Home sweet home: The big spotted deer family at Birsa zoo in Ormanjhi
Here’s some news wildlife enthusiasts will hold dear.
Jharkhand’s second animal rescue centre opened its doors at Ramdera in Ranchi’s Silli block, some 60km from the capital, on Tuesday, welcoming its first denizens — five spotted deer, popularly known as chital — from Bhagwan Birsa Biological Park in Ormanjhi.
So far, the state had a solitary habitat for wounded or abandoned elephants at Makulakocha, adjoining Dalma Wildlife Sanctuary. The Kalamati Deer Park in Ranchi and the Hazaribagh National Park too provide camps for rescued deer, albeit temporary. The new 54-acre shelter along the forest belt on the outskirts of Ramdera will host several other wildlife species such as bison and nilgai (Asia’s largest antelope), besides the spotted deer.
Assistant conservator of forests C.M.P. Sinha said the Rs 50-lakh rescue hub took two years to take shape. “The main objective of this centre is to provide relief and medical aid to rescued, wounded or ailing animals. We will develop watering holes and grasslands to offer animals their most natural habitat, which will help them acclimatise in the run-up to their release into the wild,” he said.
According to Birsa zoo vet Ajay Kumar, the five spotted deer that were sent to Ramdera, 80km from Ormanjhi, comprised three females and two males.
“Two of the females are pregnant and are expected to deliver in two months. The Ramdera family will grow happily. We already have a healthy deer population at the zoo — their numbers have touched 95 — so we could easily part with some animals for the new centre,” he said.
Deer is a flighty, agile animal, which increases the risk of injury like fracture during transportation. So, the animals were tranquillised for two hours and brought in separate cages. “The cages were adequately cushioned with grass, which could also satisfy their hunger during the long journey if the effect of the tranquilliser wore out. All the animals have reached their new home safe,” Kumar said.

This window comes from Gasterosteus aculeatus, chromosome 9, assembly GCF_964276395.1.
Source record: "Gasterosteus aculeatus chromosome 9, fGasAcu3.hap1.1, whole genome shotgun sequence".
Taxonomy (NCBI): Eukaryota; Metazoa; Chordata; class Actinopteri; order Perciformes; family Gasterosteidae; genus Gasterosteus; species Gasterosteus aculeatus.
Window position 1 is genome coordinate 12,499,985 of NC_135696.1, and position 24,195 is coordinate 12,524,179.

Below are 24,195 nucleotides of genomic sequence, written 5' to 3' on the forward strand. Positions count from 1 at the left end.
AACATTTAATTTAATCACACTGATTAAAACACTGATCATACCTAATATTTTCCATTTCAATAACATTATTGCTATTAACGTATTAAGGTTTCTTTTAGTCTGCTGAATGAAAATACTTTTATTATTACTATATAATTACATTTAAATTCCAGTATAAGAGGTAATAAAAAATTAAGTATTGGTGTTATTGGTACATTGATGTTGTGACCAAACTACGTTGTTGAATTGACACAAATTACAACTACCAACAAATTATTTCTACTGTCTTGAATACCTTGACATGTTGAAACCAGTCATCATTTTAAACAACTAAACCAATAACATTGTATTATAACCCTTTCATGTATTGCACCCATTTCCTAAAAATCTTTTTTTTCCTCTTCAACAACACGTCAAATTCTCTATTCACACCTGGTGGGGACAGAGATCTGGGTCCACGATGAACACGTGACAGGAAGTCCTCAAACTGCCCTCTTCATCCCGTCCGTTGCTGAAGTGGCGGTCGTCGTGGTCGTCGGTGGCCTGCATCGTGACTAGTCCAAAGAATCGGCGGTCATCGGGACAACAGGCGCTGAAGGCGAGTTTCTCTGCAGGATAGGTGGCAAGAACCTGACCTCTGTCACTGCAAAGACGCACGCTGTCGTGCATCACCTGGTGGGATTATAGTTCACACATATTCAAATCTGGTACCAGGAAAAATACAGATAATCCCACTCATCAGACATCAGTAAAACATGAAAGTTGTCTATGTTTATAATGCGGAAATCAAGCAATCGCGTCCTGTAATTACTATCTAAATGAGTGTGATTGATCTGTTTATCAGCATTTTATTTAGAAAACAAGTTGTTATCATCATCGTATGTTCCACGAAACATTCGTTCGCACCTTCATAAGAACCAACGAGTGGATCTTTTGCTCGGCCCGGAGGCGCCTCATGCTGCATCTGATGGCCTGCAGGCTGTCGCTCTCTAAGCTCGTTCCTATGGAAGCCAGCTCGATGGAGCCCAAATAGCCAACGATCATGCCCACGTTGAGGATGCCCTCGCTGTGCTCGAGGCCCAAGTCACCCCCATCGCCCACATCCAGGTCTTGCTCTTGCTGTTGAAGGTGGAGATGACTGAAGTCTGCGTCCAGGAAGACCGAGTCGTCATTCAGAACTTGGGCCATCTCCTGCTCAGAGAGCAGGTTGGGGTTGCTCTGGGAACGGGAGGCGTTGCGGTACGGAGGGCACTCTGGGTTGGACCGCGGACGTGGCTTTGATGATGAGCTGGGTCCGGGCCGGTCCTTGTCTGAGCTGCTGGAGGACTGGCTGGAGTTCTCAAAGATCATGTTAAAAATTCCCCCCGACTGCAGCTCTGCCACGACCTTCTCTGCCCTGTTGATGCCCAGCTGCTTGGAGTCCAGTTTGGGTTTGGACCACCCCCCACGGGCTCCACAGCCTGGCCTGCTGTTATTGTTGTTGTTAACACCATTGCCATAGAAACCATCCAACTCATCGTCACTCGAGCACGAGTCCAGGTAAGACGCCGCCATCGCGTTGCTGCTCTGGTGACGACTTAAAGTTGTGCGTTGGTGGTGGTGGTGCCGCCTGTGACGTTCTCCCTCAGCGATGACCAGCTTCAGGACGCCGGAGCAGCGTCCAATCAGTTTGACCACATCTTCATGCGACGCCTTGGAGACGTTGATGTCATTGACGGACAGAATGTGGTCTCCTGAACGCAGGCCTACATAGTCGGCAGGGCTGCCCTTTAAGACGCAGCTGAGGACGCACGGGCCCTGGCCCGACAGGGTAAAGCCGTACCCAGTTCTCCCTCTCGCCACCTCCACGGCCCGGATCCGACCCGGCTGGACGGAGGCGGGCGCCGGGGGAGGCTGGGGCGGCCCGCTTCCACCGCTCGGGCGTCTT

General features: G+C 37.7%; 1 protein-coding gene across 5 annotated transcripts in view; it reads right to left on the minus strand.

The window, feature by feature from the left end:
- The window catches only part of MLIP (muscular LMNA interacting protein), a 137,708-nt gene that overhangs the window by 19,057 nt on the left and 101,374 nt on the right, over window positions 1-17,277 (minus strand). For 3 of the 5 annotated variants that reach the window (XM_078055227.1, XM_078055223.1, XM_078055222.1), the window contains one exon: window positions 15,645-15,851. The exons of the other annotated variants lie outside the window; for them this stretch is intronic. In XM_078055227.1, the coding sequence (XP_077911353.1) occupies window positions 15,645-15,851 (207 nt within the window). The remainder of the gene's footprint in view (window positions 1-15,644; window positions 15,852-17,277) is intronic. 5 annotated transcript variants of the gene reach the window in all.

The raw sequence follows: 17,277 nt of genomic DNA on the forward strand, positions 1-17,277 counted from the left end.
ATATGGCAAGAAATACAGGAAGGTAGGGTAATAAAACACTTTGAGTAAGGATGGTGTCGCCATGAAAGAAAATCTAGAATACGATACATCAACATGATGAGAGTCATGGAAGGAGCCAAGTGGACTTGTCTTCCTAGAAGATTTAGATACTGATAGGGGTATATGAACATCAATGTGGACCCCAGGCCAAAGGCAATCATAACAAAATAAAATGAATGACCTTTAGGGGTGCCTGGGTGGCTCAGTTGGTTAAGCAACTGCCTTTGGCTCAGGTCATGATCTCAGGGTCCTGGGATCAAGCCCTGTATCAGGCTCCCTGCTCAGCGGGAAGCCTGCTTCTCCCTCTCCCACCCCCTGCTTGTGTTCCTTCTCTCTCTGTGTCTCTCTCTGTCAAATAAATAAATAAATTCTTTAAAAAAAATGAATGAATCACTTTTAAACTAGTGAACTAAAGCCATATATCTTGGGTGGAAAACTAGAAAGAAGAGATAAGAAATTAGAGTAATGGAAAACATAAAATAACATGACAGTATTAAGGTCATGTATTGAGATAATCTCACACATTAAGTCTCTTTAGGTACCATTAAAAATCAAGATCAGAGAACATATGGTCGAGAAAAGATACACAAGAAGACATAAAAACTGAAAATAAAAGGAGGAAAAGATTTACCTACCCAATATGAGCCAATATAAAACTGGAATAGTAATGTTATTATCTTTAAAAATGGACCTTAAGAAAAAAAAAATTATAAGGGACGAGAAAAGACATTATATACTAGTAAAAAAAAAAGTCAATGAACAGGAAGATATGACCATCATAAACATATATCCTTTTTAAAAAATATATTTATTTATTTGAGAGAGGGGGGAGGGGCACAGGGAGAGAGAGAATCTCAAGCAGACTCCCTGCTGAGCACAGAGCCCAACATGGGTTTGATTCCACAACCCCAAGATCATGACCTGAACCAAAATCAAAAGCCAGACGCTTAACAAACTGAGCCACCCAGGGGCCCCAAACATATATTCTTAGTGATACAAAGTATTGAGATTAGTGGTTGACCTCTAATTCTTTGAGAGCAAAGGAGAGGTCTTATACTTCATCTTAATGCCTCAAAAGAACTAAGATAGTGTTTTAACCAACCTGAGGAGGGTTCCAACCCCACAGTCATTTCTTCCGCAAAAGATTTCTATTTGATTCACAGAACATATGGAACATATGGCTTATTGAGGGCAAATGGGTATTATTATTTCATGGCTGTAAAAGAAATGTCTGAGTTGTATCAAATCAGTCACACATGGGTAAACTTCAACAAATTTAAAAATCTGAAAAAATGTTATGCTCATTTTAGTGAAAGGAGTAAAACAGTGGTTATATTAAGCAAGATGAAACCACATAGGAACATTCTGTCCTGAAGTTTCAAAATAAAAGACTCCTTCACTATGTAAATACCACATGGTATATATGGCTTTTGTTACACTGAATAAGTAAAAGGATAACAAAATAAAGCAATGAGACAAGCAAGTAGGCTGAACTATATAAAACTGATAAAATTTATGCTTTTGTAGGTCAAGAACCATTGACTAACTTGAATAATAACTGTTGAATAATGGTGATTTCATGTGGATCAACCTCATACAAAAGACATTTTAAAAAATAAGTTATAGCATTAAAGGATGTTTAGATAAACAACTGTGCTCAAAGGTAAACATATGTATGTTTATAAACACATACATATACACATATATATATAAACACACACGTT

He added that normally, a chital survived for 14-15 years in the wild, while captive breeding increased their life span by a couple of years.
However, improving life expectancy of the spotted deer isn’t exactly the purpose of this rescue centre. With instances of man-animal conflict — deforestation, urbanisation and poaching — on the rise, the idea is to protect the species though it is listed under the “least concern” category of IUCN. Though forest officials couldn’t furnish figures for deer poaching, unconfirmed sources said it was rampant.
“The Ramdera centre has been encircled with protective nets. It will also boast quarantine wards, water bodies and grasslands in the near future,” forester Sinha said, adding that the location was carefully chosen too. “There are hillocks and caves around the centre, which will act as deterrents for hunters. We will take necessary precautions by deploying security personnel and caretakers at the centre.”
Sinha also announced the inauguration of an ecological park on the hills of Muri Tungri on Wednesday. “The 23-acre landscaped park will attract tourists with its recreation facilities that will be unveiled tomorrow,” he kept surprise in store.